Following Matzler et al. (2016), we also examine the direct effects of firm identification and community identification on eWOM and WOM. For this purpose, we estimate an extended version of our research model, which also includes such direct effects. This further analysis provides extra insights about these mediated relationships. According to Zhao et al. (2010), if the direct effect of a variable (IV→DV) is not significant, the mediated relationship between both variables is classified as indirect only. If the direct effect is significant, the sign of the product of the direct effect by the indirect effect has to be evaluated. If this sign is positive, the mediation is classified as a complementary mediation. In contrast, if the sign is negative, the mediation is classified as a competitive mediation.
We show the estimation results for our extended research model in Table IV. These results reveal that one type of mediation relationship exists in our model. None of the direct effects is significant, thus indicating indirect-only effects.
This study analyzes the effects of customer identification, with both the company and the brand community developed around it, on content creation, eWOM and WOM, taking into account the moderating effect of self-enhancement. This section contains the main theoretical and managerial contributions of our research, presents its main limitations and suggests avenues for further research.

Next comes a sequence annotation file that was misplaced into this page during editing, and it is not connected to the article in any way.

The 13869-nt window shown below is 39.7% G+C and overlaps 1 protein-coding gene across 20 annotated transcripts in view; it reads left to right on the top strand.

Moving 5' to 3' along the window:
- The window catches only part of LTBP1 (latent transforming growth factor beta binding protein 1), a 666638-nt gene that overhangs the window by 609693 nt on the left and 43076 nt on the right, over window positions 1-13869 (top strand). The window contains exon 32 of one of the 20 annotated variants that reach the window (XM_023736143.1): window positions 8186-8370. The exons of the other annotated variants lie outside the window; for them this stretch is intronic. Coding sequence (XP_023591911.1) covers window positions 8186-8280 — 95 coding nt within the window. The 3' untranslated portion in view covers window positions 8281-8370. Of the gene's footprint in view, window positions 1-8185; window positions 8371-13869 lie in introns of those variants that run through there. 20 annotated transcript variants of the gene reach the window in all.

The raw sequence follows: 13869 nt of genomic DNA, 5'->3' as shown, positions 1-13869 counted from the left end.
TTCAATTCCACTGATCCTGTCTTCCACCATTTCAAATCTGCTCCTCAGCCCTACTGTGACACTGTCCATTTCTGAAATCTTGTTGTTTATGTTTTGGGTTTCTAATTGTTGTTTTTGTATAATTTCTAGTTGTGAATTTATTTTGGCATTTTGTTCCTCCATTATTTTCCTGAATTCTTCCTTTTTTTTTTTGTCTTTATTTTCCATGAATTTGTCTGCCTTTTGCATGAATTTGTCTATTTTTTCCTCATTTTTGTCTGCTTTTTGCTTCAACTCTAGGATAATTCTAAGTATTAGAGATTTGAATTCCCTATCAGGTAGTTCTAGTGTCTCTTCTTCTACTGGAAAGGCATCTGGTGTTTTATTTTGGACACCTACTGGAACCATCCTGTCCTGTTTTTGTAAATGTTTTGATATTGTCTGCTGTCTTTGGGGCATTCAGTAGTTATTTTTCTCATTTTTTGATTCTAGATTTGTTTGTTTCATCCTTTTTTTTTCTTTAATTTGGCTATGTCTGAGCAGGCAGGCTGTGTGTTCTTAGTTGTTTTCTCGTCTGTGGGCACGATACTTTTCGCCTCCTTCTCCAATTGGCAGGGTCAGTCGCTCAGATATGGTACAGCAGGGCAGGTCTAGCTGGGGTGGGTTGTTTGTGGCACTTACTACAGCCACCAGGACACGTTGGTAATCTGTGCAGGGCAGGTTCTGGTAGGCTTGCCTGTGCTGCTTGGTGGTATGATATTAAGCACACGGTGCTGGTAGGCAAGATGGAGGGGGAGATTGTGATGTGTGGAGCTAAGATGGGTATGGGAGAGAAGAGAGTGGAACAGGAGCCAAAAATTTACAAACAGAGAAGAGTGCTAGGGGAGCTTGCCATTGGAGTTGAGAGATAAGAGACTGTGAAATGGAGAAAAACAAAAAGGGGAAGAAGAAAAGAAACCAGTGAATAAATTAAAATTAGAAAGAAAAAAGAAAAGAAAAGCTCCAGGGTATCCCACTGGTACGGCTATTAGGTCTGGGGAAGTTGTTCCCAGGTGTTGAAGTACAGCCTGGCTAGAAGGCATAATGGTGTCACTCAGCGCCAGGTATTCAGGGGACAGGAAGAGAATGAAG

6.1 Summary of results and theoretical contributions
Customer identification influences positive behaviors that create value for companies (Bhattacharya and Sen, 2003). In this sense, our study contributes to the extant theory in the following ways. First, we find that firm identification exerts a positive effect on community identification. This is in line with the social identity theory (Ashforth and Mael, 1989). Social identity theory posits that customers are identified when they feel that they belong to some group (Ashforth and Mael, 1989). In this regard, previous research studies the effect of firm identification and community identification on customer behaviors separately. Despite research advances, previous studies do not test a potential relationship between firm identification and community identification. This gap might create a misunderstanding of the customer identification process. Thus, this research advances the identification theory, noticing the relationship between firm identification and community identification. Moreover, in line with previous research, we find that identification with both the company and the community elicits positive behaviors, such as content creation, WOM and eWOM, subsequently.